A report by an international real estate consultancy finds that prices of newly constructed apartments are 15% lower, as compared to that of resale flats
Apartments in newly launched projects are going at lower prices as compared to prices of resale flats. According to a research report by Jones Lang LaSalle, an international real estate consultancy firm, home buyers in the Mumbai Metropolitan Region (MMR) prefer to buy freshly built flats, as builders are offering heavy discounts; nearly 15-35 per cent.
Older flats go into redevelopment, and hence are priced higher, say realtors. Pic for representation
“Registration data over the past three quarters reveal that an increasing number of Mumbai’s home buyers and investors are moving towards new launches. Their objective is to capitalise on the significant price advantage that these projects offer.
With discounts hitherto unheard of in Mumbai’s notoriously pricey residential market, the visible shift in the preferences of potential buyers from the resale to the primary market presents no mystery,” it reads.
For example, an old flat in Khar would cost nearly Rs 1.1 lakh per square foot (psf), but new units are being sold at Rs 50,000 psf. Similarly, in Kandivli, new launches are being sold at Rs 12,000 psf, whereas old flats go at around Rs 15,000 psf. Nearly 65 per cent of registrations were for new launches.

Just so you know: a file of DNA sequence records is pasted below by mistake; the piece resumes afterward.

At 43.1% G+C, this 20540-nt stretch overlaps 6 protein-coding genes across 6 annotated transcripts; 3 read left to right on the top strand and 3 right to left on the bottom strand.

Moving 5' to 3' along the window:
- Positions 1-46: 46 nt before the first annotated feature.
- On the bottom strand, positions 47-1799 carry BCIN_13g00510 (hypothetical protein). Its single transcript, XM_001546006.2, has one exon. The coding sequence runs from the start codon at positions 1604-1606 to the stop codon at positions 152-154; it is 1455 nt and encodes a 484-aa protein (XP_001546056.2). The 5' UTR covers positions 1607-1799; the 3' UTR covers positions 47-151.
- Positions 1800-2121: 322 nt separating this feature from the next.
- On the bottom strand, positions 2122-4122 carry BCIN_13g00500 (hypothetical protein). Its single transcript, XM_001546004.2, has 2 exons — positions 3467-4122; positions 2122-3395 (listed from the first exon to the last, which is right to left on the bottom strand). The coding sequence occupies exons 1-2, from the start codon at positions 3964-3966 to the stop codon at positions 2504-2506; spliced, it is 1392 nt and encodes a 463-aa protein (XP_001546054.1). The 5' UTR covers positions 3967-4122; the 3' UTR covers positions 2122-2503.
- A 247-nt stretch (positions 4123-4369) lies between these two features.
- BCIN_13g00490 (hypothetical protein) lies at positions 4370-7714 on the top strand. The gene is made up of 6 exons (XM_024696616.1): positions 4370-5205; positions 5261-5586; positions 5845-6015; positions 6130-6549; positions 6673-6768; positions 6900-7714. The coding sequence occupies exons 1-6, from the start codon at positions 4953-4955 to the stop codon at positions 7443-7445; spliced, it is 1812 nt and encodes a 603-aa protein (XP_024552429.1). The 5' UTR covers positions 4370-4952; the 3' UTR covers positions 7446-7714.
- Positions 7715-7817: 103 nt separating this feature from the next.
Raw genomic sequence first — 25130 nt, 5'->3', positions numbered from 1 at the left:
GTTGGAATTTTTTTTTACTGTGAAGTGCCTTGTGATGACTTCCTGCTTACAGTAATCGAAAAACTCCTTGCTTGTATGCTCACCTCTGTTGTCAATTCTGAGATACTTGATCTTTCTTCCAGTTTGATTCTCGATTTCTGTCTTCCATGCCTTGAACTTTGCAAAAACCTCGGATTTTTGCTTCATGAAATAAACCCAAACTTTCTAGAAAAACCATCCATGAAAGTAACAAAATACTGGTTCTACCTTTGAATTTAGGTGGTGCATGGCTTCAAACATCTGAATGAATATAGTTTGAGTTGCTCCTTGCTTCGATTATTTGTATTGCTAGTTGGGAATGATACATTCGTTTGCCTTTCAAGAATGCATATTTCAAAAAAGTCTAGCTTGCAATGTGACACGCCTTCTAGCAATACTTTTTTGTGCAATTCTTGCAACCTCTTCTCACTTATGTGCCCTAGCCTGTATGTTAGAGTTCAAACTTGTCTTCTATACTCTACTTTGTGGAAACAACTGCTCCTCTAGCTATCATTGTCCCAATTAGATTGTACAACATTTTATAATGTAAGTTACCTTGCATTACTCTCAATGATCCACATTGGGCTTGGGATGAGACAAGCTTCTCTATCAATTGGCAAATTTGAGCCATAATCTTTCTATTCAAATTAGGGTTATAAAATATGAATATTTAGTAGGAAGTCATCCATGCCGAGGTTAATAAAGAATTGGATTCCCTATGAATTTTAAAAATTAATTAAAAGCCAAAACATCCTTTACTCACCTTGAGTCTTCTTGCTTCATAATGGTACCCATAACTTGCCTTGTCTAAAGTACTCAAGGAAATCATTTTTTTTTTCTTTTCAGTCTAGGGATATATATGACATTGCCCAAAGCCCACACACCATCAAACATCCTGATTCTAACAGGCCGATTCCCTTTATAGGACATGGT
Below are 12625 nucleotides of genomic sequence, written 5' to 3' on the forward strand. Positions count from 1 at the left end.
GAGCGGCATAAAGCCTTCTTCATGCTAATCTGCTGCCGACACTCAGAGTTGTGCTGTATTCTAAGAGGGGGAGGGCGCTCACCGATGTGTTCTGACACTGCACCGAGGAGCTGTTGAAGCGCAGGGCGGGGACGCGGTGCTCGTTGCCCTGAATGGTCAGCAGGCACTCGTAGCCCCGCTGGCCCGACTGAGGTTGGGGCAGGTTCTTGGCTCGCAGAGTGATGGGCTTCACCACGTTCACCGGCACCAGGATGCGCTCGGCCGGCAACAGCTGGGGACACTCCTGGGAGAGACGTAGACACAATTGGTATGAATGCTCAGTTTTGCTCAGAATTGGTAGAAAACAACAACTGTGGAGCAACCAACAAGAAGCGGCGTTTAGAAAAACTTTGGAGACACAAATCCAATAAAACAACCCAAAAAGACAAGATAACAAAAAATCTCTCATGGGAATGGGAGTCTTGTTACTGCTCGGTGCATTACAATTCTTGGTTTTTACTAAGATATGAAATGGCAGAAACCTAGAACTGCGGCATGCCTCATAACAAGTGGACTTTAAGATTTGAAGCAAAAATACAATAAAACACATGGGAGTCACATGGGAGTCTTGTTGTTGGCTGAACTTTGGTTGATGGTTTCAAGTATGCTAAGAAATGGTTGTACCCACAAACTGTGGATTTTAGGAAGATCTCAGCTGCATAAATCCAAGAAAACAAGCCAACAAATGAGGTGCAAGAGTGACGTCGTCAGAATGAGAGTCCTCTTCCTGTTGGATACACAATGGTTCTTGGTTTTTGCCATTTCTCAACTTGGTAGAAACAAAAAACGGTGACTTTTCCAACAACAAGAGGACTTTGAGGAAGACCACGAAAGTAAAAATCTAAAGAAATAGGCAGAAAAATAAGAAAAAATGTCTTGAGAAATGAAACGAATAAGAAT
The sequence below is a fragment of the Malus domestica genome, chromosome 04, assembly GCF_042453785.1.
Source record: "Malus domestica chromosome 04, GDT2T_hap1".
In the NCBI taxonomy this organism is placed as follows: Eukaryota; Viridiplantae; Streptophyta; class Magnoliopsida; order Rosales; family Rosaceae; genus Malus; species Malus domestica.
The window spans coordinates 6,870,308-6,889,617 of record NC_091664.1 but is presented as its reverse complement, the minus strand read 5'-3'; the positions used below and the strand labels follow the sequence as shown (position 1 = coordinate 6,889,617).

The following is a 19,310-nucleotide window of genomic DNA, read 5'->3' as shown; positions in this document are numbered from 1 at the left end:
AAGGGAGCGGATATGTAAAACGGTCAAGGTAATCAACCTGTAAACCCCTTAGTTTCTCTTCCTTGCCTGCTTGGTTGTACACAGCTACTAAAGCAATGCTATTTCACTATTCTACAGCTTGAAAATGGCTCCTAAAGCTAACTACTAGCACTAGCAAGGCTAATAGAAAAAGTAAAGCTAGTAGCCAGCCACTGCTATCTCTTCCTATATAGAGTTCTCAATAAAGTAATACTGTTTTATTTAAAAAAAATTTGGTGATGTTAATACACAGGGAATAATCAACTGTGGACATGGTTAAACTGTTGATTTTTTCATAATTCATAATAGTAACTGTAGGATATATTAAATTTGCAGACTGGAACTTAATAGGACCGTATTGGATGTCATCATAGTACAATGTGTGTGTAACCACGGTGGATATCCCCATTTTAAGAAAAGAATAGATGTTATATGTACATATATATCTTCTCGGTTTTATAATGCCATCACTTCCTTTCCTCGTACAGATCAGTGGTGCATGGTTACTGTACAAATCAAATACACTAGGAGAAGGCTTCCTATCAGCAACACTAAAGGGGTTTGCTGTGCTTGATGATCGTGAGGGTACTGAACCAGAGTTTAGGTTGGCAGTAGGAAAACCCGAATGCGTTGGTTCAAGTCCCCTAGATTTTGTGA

Charging a premium
Resale flats demand a higher price as they have low maintenance charges. But, the report says this reasoning is wrong.
Om Ahuja, the CEO of Residential Services, JLL, says in the document, “Sellers justify this premium by pointing out that their resale properties attract lower maintenance charges than units in new projects. This is a faulty rationale, at best. Keeping in mind the implementation of the new property tax formula, it is in fact more beneficial to opt for new launches instead of resale units in smaller projects. Also, the lower maintenance charges are often short-lived and wide open to future upward revision, in addition to the significant financial allocation one needs to make towards building repair costs.”
In the first quarter of 2014, the study says “Mumbai’s Western and Central suburbs distinguished themselves with having the most new residential launches. Since demand is extremely high in these belts, absorption was robust on the primary market. In the same period, transaction volumes on the resale market of these precincts were very minimal.”
Prakkash Rohira of Kkarma Realtors, a real estate consultancy firm, justified the higher ask for resale units. “Builders unfortunately are not trusted by buyers. Also, the older resale flats are bigger and have lesser loading,” he said. Mankodi Ramdas, a realtor from Kandivli, claims many old buildings are up for redevelopment. “Sellers count the redevelopment area during the sale. Thus, the prices are high in many old buildings,” he explained.